3. I’m big on sports rosters, and browse MLB for names all the time. I keep an old program from my daughter’s graduation that I’ve mixed and matched from too. Two different trips I intended to bring home a New Orleans phone book, but failed both times. I’ll have to check out the site you mentioned. It sounds pretty helpful.

    Liked by 2 people

  4. Love your list, Staci. I thought I had used Mithril and Mages but I use a different name generator site that does basically the same thing. Unfortunately I can’t remember the name of it and have the link saved on a different computer. You can’t have too many of these things, so I’m adding the M&M site to my bookmarks. Looks awesome!

    I’m like Joan in that I also keep a list of names on my phone. One thing I do as an extra precaution–when I come up with a main character name, even secondary characters–I Google the name. I remember one time I had inadvertnely chosen a name that belonged to a pro basketball player. Since I don’t follow basketball, I never would have known that without Google. I Ididn’t want the association and renamed my character.

    Liked by 4 people

  5. Great tips, Staci! I generally pick a first name that seems to “fit” the character (usually whatever pops into my head first when I think about the character). I’ll often do some research for surnames for ethnic/regional accuracy. Such as central MN having a LOT of surnames of Norwegian, Swedish, and German origin, such as Olson, Swenson, Johnson, Anderson, Ericson, Schultz, Schmidt, (and all spelling variations thereof),etc. If the character is of a particular ethnic background, such as various East Asian countries (think China, Japan, Hmong), I’ll pick out appropriate surnames (like Wu or Ngygen, etc). Problem is, no matter where I dig around for names (another great place to find names: http://www.20000-names.com/special_categories.htm), it’s like a rabbit hole. So many interesting names, so little time!

    Liked by 3 people

  6. I’ve used Mithril and Mages. I have more trouble coming up with names for places and businesses. As far as character names, I keep a list of names on my phone I encounter in the course of my job and day to day life. Like you, I mix up first and last names. Then again, whatever character name we use, there’s bound to be someone in the world with the same name.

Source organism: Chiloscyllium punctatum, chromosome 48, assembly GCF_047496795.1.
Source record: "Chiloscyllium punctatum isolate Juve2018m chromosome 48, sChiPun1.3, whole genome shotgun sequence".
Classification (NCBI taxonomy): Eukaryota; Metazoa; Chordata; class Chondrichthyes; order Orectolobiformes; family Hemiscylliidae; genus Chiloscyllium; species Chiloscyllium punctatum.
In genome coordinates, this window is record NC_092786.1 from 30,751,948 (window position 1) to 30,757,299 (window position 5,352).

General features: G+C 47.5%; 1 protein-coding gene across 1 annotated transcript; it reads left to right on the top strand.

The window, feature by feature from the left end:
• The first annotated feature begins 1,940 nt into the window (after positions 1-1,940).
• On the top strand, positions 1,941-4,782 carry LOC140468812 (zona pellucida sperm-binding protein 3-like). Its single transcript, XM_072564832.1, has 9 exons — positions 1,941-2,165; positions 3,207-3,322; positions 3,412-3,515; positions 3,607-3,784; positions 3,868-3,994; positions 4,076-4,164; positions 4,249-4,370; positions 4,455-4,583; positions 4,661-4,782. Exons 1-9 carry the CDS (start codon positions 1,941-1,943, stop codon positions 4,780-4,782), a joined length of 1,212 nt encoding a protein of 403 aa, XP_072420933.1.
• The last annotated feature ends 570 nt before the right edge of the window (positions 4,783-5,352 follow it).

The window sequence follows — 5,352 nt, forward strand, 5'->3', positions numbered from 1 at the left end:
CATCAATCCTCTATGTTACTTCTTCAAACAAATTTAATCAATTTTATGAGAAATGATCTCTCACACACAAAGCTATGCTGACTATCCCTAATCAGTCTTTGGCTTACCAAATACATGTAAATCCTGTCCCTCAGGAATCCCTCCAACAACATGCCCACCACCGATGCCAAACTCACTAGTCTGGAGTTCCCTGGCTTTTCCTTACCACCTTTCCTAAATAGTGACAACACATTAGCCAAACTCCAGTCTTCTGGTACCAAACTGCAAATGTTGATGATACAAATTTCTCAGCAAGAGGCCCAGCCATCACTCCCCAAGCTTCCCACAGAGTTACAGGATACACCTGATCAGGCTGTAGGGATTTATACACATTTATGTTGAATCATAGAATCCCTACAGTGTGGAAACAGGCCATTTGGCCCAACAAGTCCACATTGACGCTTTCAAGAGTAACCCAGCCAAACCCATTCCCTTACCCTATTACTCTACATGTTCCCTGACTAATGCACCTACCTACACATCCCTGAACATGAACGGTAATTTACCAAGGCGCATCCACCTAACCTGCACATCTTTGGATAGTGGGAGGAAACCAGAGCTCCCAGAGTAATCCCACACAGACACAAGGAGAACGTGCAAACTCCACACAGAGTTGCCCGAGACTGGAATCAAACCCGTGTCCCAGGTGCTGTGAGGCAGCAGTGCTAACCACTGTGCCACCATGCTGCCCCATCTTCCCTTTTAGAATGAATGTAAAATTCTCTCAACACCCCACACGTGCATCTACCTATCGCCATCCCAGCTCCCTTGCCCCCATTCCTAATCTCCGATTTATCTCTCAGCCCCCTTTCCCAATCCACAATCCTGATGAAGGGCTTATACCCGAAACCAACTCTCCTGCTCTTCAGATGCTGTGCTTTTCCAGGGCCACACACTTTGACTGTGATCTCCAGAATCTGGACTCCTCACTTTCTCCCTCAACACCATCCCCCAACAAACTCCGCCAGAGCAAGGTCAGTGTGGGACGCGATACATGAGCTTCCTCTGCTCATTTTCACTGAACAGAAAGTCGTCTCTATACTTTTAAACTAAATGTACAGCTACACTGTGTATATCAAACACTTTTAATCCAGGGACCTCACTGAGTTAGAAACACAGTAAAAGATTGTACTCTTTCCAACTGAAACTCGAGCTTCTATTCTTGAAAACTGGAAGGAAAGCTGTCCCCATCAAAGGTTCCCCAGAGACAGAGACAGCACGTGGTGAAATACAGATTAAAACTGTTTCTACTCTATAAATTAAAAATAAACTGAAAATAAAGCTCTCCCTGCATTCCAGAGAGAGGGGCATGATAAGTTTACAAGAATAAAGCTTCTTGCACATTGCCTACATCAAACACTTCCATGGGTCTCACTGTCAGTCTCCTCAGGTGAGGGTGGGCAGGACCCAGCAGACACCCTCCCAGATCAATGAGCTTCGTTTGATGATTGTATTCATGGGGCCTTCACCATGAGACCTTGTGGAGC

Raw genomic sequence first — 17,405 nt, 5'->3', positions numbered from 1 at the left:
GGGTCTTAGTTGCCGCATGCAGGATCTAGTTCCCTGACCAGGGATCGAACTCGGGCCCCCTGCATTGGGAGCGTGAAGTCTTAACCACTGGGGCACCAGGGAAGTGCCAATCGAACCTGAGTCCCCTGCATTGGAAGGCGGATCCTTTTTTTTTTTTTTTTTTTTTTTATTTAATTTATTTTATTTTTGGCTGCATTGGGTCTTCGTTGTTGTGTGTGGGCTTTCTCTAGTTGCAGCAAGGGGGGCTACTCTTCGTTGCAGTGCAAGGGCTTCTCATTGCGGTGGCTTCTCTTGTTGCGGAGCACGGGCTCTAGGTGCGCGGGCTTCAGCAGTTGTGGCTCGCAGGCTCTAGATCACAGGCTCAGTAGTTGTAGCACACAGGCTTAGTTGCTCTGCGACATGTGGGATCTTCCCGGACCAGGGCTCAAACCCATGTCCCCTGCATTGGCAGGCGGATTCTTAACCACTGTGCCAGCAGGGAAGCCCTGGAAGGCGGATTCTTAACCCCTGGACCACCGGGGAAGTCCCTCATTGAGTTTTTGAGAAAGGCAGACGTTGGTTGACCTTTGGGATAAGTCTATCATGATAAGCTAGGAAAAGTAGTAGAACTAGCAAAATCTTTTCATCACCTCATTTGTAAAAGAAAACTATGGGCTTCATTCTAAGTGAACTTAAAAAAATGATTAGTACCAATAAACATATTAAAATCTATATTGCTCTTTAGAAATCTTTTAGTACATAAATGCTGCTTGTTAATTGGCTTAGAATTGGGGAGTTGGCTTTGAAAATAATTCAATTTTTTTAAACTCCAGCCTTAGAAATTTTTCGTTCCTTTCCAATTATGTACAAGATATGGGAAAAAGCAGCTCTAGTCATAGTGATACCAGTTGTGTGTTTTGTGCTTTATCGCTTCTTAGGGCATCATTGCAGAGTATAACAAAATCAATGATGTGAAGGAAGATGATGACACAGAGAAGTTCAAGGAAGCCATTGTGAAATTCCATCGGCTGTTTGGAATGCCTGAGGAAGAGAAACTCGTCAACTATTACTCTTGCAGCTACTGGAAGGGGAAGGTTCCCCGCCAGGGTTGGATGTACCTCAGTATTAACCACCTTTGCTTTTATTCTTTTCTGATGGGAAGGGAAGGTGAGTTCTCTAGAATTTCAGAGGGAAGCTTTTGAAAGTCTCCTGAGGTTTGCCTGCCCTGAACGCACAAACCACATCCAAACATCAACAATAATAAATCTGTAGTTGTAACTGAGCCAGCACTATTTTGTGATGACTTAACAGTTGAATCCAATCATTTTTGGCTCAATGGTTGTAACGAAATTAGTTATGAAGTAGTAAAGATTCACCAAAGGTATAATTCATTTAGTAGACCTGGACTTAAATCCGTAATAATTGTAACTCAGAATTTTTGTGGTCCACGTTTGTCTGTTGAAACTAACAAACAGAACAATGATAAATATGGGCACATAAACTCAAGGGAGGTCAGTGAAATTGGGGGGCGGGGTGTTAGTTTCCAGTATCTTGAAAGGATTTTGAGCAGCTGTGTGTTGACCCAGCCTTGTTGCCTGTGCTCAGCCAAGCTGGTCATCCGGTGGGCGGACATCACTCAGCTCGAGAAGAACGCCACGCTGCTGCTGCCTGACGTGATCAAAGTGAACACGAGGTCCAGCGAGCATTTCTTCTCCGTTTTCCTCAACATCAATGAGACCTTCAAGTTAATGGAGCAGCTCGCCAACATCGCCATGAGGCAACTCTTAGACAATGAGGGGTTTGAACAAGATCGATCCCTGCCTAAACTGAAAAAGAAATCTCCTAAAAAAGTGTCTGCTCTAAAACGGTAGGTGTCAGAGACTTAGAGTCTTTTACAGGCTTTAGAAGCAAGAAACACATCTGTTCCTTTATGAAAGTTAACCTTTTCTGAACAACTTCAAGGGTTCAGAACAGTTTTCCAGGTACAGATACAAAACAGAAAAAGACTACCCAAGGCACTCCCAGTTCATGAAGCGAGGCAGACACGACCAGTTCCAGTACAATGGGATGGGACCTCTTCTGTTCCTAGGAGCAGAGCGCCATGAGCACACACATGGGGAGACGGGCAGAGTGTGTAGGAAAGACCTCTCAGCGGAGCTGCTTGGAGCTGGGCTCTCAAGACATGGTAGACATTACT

Other times, names just come to me. One thing I don’t use is Scrivener’s name generator. Not sure what the creators of that software were thinking, but unless someone writes fantasy or steampunk, the names are ridiculous!

    Liked by 4 people

    • You probably come across a lot of names at your day job. That’s a great idea. The Mithril and Mages site has business options, which I have used in the past to decent success. I’ve definitely used the site for bodies of water.

      I agree with you about Scrivener’s name generator. I thought having it there was such a good idea. Figured I wouldn’t have to leave the program when I needed a secondary character’s name. I don’t know where they got their database, but I found the names completely unusable. To the point of frustrated laughter.

      Liked by 3 people

  7. What a great resource, Staci. I’m always looking for names and will add Mithril & Mages to my list. I usually ask Google for names and see what different sources/ideas come up. I like that your fave gives place names, etc., too. Have a great weekend πŸ™‚

    Liked by 3 people

  8. Pingback: Author Inspiration and This Week’s Writing Links – Staci Troilo

We'd love to know what you think. Comment below.

Fill in your details below or click an icon to log in:

WordPress.com Logo

You are commenting using your WordPress.com account. Log Out /  Change )

Google+ photo

You are commenting using your Google+ account. Log Out /  Change )

Twitter picture

You are commenting using your Twitter account. Log Out /  Change )

Facebook photo

You are commenting using your Facebook account. Log Out /  Change )

Connecting to %s

This site uses Akismet to reduce spam. Learn how your comment data is processed.